On the Verge of the Big Trip (Safari Njema)

The Spring 2015 Kenya Semester Group leaves tonight for their semester in East Africa. After a 12hr+ layover in Amsterdam, they head south, over the Alps, and across the Mediterranean. Passing through North Africa, they will cross the Sahara, and head over the world’s newest nation South Sudan, before entering Kenya. In the final days before leaving we posed the following two questions to the group and these were their thoughts.

What are you most excited to learn about and experience this semester?

I am excited to learn how my Americanized perceptions of Africa will evolve and change as I experience a modernized Africa. I am most excited to experience the different cultures we will interact with, what with the food, entertainment, ideas, and traditions.

As I packed my duffle this morning, it hit me that most of what I am going to be bringing/wearing/giving away is in this bag; its contents are meant to support me and last me the entire trip (hopefully!). Our departure has come on fast, and I can only imagine that the next four months will pass by even quicker. I am most excited to learn about and experience the culture through the Core Course, as well as the home stays and other opportunities that will arise.

In regards to my coming semester abroad in East Africa, I am most excited to learn from the personal relationships created through homestay, and field component interactions. I feel that I learn best when creating relationships with others where we can learn from each other.

We’re so close to being in Kenya!! What I’m most excited about this semester is being on the other side of the globe, in another country learning about the lives of the people and about the country. I’m excited for the sun and to be in a place that I’ve been reading about for a while.  I’m excited to see and experience the speculation Kenya Kenyans and people around the world love.

I am most excited to learn about the Hadza hunter-gathers in Tanzania because they are the last of a dying culture in the continent and in the world. Humans as a race have forgotten what it is like to hunt and forage for their daily meal, and experiencing this lifestyle with the Hadza is an opportunity that might not be available in the near future with all the land-policy changes in Tanzania.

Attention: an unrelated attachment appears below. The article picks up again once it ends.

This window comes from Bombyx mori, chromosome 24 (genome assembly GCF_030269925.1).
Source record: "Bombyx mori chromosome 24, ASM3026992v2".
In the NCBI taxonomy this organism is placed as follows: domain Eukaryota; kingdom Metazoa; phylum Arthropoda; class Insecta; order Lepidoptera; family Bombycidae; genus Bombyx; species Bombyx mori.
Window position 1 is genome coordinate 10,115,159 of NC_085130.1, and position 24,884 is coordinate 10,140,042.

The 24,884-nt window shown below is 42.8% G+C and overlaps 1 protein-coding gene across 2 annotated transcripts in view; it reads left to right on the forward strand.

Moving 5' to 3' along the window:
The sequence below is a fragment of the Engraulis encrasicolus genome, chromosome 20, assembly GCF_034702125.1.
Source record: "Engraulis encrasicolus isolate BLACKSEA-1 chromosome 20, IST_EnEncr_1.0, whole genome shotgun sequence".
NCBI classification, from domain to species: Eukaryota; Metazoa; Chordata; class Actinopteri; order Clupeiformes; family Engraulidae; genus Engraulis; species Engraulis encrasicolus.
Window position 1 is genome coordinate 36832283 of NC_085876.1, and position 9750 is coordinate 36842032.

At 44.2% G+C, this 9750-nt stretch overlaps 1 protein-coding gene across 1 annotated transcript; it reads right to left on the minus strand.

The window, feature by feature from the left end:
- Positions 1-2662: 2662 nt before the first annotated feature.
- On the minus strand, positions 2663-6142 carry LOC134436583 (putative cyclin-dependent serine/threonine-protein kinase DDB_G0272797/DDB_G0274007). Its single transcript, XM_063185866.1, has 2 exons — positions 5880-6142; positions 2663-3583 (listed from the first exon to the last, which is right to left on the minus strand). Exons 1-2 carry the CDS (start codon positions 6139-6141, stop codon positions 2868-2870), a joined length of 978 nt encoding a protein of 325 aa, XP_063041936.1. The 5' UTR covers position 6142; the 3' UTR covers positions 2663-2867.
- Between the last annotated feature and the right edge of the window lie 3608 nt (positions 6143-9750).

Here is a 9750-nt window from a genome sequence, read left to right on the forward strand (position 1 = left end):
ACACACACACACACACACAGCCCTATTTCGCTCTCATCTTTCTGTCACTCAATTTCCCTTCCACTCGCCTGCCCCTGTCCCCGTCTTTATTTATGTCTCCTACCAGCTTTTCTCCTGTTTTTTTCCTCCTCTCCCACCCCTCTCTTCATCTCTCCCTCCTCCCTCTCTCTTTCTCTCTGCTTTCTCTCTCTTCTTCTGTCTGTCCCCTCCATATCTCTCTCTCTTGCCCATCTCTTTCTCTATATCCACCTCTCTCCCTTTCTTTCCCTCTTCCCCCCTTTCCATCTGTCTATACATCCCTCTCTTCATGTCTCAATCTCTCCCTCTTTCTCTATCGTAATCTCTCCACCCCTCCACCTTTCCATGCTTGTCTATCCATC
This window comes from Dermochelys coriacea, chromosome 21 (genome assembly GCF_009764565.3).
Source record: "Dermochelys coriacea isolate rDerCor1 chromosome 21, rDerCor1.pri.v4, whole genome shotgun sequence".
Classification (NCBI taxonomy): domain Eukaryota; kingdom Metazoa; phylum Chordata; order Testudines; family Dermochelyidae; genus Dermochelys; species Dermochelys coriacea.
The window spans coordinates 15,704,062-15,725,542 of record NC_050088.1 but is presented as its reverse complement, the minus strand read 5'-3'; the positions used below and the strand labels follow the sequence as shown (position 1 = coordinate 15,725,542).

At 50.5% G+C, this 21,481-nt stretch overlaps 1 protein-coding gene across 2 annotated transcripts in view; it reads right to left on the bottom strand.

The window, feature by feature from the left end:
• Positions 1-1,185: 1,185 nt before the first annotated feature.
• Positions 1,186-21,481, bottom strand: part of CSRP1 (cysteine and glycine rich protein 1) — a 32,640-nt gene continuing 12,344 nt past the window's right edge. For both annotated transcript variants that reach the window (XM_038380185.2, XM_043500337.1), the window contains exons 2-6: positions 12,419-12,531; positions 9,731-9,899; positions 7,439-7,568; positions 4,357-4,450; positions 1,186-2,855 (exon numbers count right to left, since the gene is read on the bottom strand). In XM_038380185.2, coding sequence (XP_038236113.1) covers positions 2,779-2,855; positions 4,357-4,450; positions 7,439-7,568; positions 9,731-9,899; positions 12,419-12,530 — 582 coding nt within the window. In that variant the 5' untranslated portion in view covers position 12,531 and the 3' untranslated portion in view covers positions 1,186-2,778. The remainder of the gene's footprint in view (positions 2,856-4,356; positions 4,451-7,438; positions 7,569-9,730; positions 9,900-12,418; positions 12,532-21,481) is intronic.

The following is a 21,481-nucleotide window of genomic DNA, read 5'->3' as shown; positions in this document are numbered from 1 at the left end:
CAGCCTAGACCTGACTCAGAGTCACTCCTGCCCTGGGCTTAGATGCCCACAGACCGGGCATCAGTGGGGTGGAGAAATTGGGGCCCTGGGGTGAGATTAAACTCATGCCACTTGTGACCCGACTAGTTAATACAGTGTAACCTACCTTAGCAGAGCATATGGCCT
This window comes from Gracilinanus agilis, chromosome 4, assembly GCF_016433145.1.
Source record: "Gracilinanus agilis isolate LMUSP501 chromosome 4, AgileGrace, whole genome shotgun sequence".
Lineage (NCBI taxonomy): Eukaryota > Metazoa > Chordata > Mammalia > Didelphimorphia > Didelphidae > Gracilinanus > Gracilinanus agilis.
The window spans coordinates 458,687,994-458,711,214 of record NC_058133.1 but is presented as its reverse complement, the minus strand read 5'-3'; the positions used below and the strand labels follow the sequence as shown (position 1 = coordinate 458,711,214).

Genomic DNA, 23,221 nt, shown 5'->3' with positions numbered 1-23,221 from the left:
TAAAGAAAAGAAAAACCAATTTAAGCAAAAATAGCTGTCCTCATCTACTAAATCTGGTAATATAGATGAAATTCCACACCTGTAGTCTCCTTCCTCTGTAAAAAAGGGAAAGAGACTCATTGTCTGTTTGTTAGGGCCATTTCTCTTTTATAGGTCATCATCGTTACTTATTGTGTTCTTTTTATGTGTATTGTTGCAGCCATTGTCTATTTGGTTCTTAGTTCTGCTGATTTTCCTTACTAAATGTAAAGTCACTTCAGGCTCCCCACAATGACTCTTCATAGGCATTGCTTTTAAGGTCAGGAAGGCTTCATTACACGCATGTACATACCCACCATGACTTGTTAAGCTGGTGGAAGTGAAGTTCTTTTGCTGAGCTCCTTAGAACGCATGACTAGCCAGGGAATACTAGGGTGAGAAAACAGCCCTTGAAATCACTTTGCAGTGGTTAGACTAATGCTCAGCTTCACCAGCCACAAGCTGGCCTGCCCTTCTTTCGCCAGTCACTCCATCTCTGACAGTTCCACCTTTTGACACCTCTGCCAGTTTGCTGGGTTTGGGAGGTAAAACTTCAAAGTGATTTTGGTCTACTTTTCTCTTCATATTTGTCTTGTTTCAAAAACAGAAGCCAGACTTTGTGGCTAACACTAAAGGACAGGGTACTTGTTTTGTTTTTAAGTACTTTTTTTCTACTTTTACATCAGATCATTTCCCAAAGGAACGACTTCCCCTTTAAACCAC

What are you most anxious about as you pack your bags and set off for 4+ months in East Africa?

I am most anxious about all the little details we have to make sure we have in order. Do I have my malaria pills, do I have my visa, passport, health card, readings, a headlamp, boarding passes?

I’m nervous about learning and speaking Kiswahili because it is an entirely new language for me and it takes me a while to grasp language concepts. But my goal is to be able to hold a basic conversation with people by the end of the semester…so we’ll see how that goes!

As I prepare to pack for the longest time I have lived outside the U.S., I am most anxious about having all the “little things” that will deem most important if a time comes when they are needed, such as medicines. Yet, even with such anxieties I am comforted by my dog (Sadie) who has not left my side throughout the whole packing extravaganza!

Packing makes me anxious! Am I going to have enough soap, skirts, or bras?  Well probably not!  But that’s the beauty of leaving for 4+ months.  What I’m anxious about the most is being lonely. Loneliness can take over anyone even with a room filled with people and I worry about it all the time. I wanna make friends and have fun with the group because they’ll always be there, just like the staff.

I am most anxious about speaking with Kenyans and not appearing as an “ignorant American”. I have never been to any African countries before so I know the culture shock will be very real. Will Kenyans look at our American student group with happiness or disgust? I usually have negative attitudes towards tourists in New York City since I know the area so well. It makes me wonder if Kenyans look on their tourists the same way.

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